And I know far too much about QAM, as it is used in modems. QAM has existed for decades. It isn't used on cable systems because there is no way to keep the signal clean enough to recover a tight constellation on grungy, up in the air exposed to the elements cable systems. Shannon's limits on recovering signals from noise get slowly pushed back from time to time, but his model is still sound. Its not going to be replaced by wavelets or whatever the scam buzzword of the week is.

      As for costing US$10, HA! The cable companies would have to replace their entire HFC plant, and every repeater, splitter and signal booster to work with signals that filled each 6MHz channel with wall-to-wall noise. Most of the cable companies offering internet have just placed a little piggyback backchannel filter around each of their repeaters to get a single channel back to the HFC headend. They haven't replaced all the repeaters or much of anything, and they still grumble about the cost.

      Nope. rXc deserves to be kicked around for this shameful piece of drivel. And slashdot is just the place to do it :-)

      the AC
    • while i enjoy cringley columns, his mangling of the bottom layers of the OSI model made me cringe (pun intended).

      Your pun would be funnier if you spelled his name right.
  • I'm wondering if the cable companies would even bother investing in the equipment to make this possible. Given that the phone companies can't provide any serious competition in this market and the barrier to entry for anybody else to do local loop service is too high, I can't fathom why an incumbent cable company would bother. They already make pretty good money off the services they provide, so why take the financial risk?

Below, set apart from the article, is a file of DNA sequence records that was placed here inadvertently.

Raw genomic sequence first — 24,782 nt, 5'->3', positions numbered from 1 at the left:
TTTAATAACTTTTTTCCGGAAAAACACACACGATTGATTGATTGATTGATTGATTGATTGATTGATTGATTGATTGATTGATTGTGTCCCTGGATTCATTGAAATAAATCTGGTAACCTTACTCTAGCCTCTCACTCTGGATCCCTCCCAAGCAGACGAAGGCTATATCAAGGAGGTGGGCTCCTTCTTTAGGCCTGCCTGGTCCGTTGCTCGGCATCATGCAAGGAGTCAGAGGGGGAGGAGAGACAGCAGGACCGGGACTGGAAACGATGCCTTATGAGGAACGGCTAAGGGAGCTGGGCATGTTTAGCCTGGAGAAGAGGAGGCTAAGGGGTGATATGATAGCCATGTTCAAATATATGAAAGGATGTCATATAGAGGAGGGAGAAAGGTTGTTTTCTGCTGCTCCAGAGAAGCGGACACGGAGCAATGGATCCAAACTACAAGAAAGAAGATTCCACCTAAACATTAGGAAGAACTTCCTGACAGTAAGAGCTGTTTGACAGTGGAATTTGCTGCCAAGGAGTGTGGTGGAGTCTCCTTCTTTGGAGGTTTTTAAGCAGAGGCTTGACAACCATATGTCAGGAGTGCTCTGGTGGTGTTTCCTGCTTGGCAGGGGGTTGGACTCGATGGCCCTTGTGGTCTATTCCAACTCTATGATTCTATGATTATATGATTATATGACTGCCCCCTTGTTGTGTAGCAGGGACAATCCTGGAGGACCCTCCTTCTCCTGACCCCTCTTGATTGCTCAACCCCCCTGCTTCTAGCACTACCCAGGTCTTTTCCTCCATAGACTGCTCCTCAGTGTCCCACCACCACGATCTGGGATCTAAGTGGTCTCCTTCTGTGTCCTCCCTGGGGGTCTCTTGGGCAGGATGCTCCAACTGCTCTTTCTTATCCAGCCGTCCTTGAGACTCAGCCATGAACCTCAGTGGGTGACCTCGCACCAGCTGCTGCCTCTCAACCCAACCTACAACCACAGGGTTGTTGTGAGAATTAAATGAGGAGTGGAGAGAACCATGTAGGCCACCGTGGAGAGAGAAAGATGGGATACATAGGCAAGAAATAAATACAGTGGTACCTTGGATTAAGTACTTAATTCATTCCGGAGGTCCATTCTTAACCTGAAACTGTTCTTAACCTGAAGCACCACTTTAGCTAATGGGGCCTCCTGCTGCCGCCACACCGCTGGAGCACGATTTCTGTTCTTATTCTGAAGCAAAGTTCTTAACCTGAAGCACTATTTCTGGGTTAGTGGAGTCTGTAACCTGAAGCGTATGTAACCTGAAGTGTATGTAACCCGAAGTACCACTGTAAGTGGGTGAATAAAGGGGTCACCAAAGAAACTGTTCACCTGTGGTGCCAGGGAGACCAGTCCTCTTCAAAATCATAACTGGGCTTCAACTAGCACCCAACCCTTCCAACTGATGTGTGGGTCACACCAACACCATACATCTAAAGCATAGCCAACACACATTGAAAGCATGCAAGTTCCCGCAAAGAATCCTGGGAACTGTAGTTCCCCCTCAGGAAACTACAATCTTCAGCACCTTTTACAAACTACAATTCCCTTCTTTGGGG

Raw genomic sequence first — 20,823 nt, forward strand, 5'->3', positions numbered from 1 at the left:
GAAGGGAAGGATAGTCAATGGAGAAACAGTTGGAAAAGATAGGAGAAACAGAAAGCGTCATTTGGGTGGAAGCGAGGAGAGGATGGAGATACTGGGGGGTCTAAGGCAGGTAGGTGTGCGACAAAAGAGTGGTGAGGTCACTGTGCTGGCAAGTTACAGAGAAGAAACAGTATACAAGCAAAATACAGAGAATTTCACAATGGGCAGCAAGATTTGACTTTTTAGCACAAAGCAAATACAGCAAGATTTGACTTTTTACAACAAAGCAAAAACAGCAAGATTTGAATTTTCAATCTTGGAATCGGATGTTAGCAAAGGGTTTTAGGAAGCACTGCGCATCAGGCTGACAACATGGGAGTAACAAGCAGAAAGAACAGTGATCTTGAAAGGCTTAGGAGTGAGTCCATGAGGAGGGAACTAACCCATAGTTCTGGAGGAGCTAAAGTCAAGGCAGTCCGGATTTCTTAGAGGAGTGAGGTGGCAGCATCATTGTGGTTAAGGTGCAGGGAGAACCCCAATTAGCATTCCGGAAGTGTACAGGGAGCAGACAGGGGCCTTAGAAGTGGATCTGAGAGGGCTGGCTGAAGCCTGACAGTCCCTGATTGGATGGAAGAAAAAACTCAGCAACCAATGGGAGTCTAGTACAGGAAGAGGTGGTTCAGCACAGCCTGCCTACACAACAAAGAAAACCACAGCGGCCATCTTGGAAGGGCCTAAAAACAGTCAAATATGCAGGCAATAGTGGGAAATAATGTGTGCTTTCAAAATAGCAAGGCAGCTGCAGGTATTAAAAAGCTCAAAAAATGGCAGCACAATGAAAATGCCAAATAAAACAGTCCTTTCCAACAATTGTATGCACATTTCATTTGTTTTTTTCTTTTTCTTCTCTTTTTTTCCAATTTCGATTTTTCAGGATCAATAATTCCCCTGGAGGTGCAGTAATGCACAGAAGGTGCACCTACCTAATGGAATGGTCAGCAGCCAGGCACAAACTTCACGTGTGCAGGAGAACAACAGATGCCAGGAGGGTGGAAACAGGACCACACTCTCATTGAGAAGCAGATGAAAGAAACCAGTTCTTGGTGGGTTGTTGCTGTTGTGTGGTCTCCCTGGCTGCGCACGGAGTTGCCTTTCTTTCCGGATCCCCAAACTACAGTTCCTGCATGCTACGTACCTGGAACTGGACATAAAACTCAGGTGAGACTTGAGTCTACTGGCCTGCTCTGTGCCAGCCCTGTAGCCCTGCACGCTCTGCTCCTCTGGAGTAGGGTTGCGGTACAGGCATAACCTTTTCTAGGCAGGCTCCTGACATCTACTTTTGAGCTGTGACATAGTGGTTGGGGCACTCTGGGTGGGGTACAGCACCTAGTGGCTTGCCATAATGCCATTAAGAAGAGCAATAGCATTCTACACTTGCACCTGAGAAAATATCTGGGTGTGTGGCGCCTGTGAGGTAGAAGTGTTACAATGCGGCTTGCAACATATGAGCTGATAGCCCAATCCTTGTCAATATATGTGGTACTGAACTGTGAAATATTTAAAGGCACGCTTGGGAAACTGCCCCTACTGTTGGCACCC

If the average consumer would be willing to pay a premium over their current service to get this upgraded service, it might make sense. But if a large group of consumers isn't willing to pay substantially more, there's no reason to bother unless somebody else is offering a competing service. Since there's nobody capable of that right now, there is no competition and therefor no incentive to innovate.
  • by serps ( 517783 )

    Brand loyalty is nothing against the power of 10X.

    X10's brand loyalty isn't too crash-hot either.

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  • by technopinion ( 469686 ) on Thursday January 31, 2002 @07:57PM (#2934597)